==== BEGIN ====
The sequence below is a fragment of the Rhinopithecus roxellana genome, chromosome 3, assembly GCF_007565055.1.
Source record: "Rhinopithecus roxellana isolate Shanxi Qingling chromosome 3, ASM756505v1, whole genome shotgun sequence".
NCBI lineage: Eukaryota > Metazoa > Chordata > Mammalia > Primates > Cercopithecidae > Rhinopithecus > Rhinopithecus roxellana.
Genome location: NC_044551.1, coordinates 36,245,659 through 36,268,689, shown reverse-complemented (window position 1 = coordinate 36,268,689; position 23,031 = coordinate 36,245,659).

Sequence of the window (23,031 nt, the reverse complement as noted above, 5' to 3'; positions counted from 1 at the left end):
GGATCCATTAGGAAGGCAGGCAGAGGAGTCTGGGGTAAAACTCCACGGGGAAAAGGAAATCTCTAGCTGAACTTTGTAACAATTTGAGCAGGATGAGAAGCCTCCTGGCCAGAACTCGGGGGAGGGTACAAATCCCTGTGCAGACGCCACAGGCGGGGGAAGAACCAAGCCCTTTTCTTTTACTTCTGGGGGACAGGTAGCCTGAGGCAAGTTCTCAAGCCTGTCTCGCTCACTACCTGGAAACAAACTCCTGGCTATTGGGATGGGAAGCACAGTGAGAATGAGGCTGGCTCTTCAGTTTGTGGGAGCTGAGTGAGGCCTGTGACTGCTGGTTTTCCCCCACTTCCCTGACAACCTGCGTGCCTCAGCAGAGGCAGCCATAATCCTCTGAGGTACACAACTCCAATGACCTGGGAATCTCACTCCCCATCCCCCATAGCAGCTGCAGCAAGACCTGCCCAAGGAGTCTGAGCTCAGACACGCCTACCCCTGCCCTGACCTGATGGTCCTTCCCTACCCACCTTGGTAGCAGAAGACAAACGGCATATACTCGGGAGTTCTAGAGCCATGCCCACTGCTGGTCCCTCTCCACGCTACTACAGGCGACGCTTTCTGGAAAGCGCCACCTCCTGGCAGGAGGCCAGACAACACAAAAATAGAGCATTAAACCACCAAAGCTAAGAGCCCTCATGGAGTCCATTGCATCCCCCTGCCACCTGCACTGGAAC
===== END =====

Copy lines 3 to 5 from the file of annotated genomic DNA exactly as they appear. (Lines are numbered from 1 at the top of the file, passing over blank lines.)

NCBI lineage: Eukaryota > Metazoa > Chordata > Mammalia > Primates > Cercopithecidae > Rhinopithecus > Rhinopithecus roxellana.
Genome location: NC_044551.1, coordinates 36,245,659 through 36,268,689, shown reverse-complemented (window position 1 = coordinate 36,268,689; position 23,031 = coordinate 36,245,659).

Sequence of the window (23,031 nt, the reverse complement as noted above, 5' to 3'; positions counted from 1 at the left end):